Politicians have voted against a law calling for a public child sex offender register in Australia that would ‘name and shame’ paedophiles – as victims warn the scheme is in danger of ‘withering on the vine’.
Home Affairs Minister Peter Dutton announced the federal Government was putting $7.8 million toward a public register of convicted sex offenders in January 2019 – just before the 2019 election in May.
Under the policy, the names, aliases, photos and nature of sex offenders’ crimes would be made publicly accessible, as would their general location. But the register hasn’t become reality almost 18 months on.
Queensland Premier Annastasia Palasczcuk’s government recently voted down a motion supporting such a register, in a move Mr Dutton’s spokeswoman slammed as ‘very frustrating’.
Meanwhile, child protection advocates Bruce and Denise Morcombe – the parents of Australia’s most famous abducted boy, Daniel – have demanded to know ‘what is going on’ with the proposed register.
The pair are understood to be privately frustrated over the silence from most state and territory governments.
Queensland’s Opposition Leader Deb Frecklington introduced a motion on August 12 calling on Premier Annastacia Palaszczuk’s government to set up a ‘register to help parents protect their kids from serious sexual offenders’ earlier this month.
Ms Frecklington’s motion was defeated 49 votes to 42.
Labor MP Scott Stewart rubbished the idea, telling Parliament the Australian Institute of Criminology had found ‘public sex offender registers do not reduce recidivism.’
‘This government will always listen to and support the experts—unlike those opposite,’ he said, crowing that his government already had the ‘toughest’ regime for sex offenders.
Former police officer and LNP MP Dan Purdie said: ‘The system is broken and that is why the LNP government will introduce a public child sex offender register, giving every parent an effective tool to protect their children from paedophiles.’
But Ms Frecklington’s motion had little chance of getting across the line in the first place as it was tied to the ALP supporting a list of a more than a dozen unrelated Liberal National Party priorities.
That included voting to ‘stop Labor’s wasteful spending’.
Queensland Attorney-General Yvette D’Ath said there were ‘mixed views about the merits of a public child sex offender register’ and genuine concerns that any introduction on a national level could have unintended consequences.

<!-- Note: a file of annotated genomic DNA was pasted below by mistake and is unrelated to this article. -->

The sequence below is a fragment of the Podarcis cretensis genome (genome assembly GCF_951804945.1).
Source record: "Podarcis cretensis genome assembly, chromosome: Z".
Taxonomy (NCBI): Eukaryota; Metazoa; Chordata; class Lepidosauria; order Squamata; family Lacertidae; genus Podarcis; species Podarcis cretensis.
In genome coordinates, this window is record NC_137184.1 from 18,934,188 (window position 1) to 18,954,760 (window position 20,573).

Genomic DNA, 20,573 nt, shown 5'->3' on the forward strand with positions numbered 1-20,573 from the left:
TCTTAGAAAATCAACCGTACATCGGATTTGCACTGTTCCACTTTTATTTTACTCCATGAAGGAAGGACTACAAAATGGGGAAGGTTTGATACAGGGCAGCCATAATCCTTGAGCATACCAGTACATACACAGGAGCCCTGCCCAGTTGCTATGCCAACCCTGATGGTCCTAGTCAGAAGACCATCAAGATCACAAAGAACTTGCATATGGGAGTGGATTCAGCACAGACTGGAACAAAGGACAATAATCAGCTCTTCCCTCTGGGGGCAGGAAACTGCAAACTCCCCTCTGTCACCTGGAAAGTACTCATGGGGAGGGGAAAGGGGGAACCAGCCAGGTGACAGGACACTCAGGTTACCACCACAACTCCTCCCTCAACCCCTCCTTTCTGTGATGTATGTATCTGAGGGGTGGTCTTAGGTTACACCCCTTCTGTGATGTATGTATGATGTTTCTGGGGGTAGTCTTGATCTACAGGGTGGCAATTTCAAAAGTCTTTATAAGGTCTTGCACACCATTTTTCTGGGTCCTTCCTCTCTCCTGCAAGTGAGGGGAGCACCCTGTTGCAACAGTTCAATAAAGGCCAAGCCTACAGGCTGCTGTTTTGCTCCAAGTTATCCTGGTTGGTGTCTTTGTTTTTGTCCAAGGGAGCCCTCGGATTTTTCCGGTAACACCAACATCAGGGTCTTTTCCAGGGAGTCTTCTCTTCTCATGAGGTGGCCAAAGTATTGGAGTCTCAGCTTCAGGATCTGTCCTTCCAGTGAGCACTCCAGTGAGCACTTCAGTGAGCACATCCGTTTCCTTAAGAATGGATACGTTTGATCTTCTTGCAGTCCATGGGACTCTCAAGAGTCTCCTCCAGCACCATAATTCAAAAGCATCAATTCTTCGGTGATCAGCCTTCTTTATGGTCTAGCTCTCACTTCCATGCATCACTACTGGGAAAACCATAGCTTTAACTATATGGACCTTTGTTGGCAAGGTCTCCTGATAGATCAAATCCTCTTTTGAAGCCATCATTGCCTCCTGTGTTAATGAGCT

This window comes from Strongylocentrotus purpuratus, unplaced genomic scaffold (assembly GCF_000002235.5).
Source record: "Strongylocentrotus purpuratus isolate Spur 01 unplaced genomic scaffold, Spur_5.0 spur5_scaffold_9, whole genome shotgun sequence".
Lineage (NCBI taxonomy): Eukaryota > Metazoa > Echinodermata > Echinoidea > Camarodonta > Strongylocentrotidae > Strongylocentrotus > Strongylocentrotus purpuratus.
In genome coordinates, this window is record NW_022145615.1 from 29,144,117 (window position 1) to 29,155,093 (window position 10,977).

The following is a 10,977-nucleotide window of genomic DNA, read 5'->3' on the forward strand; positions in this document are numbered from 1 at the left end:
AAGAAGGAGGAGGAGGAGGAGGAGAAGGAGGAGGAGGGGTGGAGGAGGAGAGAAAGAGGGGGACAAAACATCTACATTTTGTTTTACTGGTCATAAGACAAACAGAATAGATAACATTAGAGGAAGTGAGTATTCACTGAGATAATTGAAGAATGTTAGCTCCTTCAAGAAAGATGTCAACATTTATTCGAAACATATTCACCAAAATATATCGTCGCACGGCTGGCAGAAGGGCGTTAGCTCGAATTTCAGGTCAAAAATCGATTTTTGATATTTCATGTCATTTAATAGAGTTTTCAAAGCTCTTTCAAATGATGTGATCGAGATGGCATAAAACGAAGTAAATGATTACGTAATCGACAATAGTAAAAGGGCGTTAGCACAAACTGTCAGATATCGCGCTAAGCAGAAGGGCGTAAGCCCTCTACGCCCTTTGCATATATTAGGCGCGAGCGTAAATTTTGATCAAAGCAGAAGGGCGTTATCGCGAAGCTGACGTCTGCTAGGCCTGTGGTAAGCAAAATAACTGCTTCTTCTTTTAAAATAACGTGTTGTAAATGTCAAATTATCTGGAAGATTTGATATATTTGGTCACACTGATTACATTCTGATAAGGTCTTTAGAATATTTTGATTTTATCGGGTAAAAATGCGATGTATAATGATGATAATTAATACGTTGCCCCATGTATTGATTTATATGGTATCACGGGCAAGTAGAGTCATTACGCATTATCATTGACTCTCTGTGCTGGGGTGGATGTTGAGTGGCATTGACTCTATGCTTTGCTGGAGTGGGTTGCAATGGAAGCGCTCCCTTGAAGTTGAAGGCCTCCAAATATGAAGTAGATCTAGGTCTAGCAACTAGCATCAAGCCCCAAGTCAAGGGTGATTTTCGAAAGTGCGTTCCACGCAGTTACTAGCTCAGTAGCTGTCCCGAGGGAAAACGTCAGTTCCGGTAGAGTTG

‘This includes that an increased risk of re-offending due to the likelihood that offenders would be driven underground.’
Ms D’Ath said there are 15 offenders listed missing by Western Australia’s online register of high risk sex offenders.
She added that former police commissioner Ian Stewart last year wrote to Mr Dutton expressing concerns about such a national register.
Support from the states or territories for the proposal is critical for a public register getting up, Mr Dutton’s spokeswoman said.
‘The Palaszczuk Government recently voted against a register which is very frustrating.
‘The national register only works if all the states and territories sign up, as it relies on the sharing of their data.’
Bruce Morcombe, whose son Daniel was abducted from a bus stop by a convicted paedophile in December 2003 and murdered, said state and territory governments have been very quiet on the issue recently.
‘It’s just withering on the vine and that’s what I’m afraid of.
‘I don’t want it to wither on the vine – I want it to grow bigger and stronger and actually be delivered’.
The Daniel Morcombe Foundation has issued its own plan for how a sex offender register could work.
Such a register would publish the names, aliases, geographical area, current photo, list of identifying features of offenders, and local statistics.
Mr Morcombe said his foundation’s plan was modest and would only see repeat or recidivist offenders, or people who have committed hideous crimes, named and shamed.
That would give more minor, one-off offenders a chance to get help and be rehabilitated.
Mr Morcombe has previously lashed state and territory leaders as ‘weak as piss’ for their lukewarm response to Mr Dutton’s $7.8 million proposal.
But the child protection advocate struck a more measured tone to Daily Mail Australia saying he ‘hoped’ it was still on the agenda.
‘And if it’s not, as a reasonable, level-headed citizen of Australia, please tell me why? Why am I on the wrong track.
‘I see a lot of upside. It’s all about kids, keeping kids safe and kids’ rights to be safe all the time, that’s what it’s about.
‘That should come before convicted multi-offending paedophiles.’